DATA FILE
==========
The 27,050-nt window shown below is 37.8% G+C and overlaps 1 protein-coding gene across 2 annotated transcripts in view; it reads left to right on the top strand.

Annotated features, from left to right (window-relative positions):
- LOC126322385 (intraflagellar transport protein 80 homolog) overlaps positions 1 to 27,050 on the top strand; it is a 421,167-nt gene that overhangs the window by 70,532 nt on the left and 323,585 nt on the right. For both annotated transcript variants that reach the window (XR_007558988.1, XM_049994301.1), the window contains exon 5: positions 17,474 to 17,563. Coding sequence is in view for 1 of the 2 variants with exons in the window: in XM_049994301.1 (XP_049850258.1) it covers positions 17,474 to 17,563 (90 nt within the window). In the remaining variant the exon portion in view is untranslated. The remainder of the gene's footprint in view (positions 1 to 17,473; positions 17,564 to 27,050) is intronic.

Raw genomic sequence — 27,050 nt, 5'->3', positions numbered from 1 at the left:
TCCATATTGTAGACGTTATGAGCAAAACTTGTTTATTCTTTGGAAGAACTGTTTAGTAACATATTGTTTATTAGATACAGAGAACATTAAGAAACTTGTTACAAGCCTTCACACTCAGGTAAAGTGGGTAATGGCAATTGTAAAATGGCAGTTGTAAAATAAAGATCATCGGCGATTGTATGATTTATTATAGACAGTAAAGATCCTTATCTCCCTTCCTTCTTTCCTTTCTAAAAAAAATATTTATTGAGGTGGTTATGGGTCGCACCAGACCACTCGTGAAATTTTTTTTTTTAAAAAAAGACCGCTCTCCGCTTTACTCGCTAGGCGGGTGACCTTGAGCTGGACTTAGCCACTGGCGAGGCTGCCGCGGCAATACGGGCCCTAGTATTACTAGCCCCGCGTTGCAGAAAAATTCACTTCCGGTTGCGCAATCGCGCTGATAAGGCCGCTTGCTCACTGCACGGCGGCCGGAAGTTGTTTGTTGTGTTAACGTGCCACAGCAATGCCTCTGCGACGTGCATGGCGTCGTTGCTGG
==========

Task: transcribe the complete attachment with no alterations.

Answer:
The 27,050-nt window shown below is 37.8% G+C and overlaps 1 protein-coding gene across 2 annotated transcripts in view; it reads left to right on the top strand.

Annotated features, from left to right (window-relative positions):
- LOC126322385 (intraflagellar transport protein 80 homolog) overlaps positions 1 to 27,050 on the top strand; it is a 421,167-nt gene that overhangs the window by 70,532 nt on the left and 323,585 nt on the right. For both annotated transcript variants that reach the window (XR_007558988.1, XM_049994301.1), the window contains exon 5: positions 17,474 to 17,563. Coding sequence is in view for 1 of the 2 variants with exons in the window: in XM_049994301.1 (XP_049850258.1) it covers positions 17,474 to 17,563 (90 nt within the window). In the remaining variant the exon portion in view is untranslated. The remainder of the gene's footprint in view (positions 1 to 17,473; positions 17,564 to 27,050) is intronic.

Raw genomic sequence — 27,050 nt, 5'->3', positions numbered from 1 at the left:
TCCATATTGTAGACGTTATGAGCAAAACTTGTTTATTCTTTGGAAGAACTGTTTAGTAACATATTGTTTATTAGATACAGAGAACATTAAGAAACTTGTTACAAGCCTTCACACTCAGGTAAAGTGGGTAATGGCAATTGTAAAATGGCAGTTGTAAAATAAAGATCATCGGCGATTGTATGATTTATTATAGACAGTAAAGATCCTTATCTCCCTTCCTTCTTTCCTTTCTAAAAAAAATATTTATTGAGGTGGTTATGGGTCGCACCAGACCACTCGTGAAATTTTTTTTTTTAAAAAAAGACCGCTCTCCGCTTTACTCGCTAGGCGGGTGACCTTGAGCTGGACTTAGCCACTGGCGAGGCTGCCGCGGCAATACGGGCCCTAGTATTACTAGCCCCGCGTTGCAGAAAAATTCACTTCCGGTTGCGCAATCGCGCTGATAAGGCCGCTTGCTCACTGCACGGCGGCCGGAAGTTGTTTGTTGTGTTAACGTGCCACAGCAATGCCTCTGCGACGTGCATGGCGTCGTTGCTGG